After being downgraded by credit ratings agency Moody’s Investor Services last week, the major Australia banks may find themselves the target of short selling by global hedge fund managers.
Influential analyst Charlie Aitken of Southern Cross Equities said “While just about everyone, including the banks themselves, dismissed Moody’s downgrade, I would suggest it is significant and may well trigger global hedge funds shorting the big four banks, particularly now that all but NAB are ex-dividend.”
Last week Moody’s downgraded the long term senior unsecured debt of the big four Australian lenders from Aa1 to Aa2 on concerns by the ratings agency of the lenders dependence on wholesale funding markets.
As the Australian economy becomes increasingly skewed around the commodity boom that have produced favourable terms of trade and high asset prices “there is a potential for confidence shocks to impact the banks’ access to funding”, Moody’s said.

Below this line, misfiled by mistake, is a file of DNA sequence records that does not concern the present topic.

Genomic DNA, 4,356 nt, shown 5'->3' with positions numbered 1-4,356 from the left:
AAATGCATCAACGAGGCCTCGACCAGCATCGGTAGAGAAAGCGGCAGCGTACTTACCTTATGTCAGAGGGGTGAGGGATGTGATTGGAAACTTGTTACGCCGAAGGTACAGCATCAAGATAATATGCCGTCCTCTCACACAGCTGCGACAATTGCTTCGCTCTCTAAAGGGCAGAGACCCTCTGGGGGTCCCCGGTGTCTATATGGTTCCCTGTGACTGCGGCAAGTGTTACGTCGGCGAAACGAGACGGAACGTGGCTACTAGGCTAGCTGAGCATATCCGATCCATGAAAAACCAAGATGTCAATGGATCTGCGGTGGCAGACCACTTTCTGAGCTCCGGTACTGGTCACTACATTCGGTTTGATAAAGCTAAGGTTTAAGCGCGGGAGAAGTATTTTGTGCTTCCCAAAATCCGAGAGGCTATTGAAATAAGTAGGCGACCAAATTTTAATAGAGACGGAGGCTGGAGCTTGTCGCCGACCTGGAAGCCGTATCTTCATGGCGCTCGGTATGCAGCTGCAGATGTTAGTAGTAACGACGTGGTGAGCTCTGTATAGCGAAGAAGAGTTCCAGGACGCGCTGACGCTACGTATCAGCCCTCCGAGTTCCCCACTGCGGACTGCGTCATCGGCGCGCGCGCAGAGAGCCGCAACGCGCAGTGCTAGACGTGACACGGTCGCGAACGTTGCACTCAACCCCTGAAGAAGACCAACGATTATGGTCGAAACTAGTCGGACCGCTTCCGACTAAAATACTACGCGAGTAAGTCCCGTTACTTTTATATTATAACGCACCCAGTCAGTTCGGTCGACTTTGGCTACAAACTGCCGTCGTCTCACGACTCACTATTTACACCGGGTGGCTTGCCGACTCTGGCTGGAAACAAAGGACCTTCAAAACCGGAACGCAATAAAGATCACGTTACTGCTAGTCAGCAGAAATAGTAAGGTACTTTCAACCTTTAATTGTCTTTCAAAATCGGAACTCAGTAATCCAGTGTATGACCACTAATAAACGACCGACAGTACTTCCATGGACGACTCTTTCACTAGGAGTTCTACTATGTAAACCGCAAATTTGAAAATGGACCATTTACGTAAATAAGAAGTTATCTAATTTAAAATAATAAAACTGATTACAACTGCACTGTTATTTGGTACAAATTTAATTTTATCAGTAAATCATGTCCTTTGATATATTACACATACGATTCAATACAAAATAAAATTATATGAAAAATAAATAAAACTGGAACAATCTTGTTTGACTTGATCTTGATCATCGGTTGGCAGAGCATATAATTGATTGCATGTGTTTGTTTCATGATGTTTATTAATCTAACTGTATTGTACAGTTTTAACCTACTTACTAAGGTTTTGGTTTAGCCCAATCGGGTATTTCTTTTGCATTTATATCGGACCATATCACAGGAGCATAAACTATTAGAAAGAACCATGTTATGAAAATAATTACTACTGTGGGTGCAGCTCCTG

Of the major lenders, according to Mr. Aitken Westpac was most vulnerable.
“My gut feel is the stock the hedge funds will target from the short side is Westpac, with the highest percentage of domestic earnings and the highest exposure to east coast Australian property, small and medium enterprises and households,” he wrote. Westpac also had the highest wholesale funding requirements, he said.
Despite the warning, many analysts remain unperturbed by the downgrade. In a note to clients Macquarie said that the big four banks were amongst the highest rated lenders in the world in spite of a downgrade by the credit ratings agency.
“In addition, given that asset growth is largely being funded by deposit growth now (which is likely to be the case in the future), the downgrade would seem a moot point anyway,” the analysts said.
“We believe this is likely to seal the low asset growth outlook for the sector as the banks steadily move to lower loan-to-deposit ratios and a more balanced funding structure.” NAB appeared most exposed to issues highlighted by Moody’s, it said.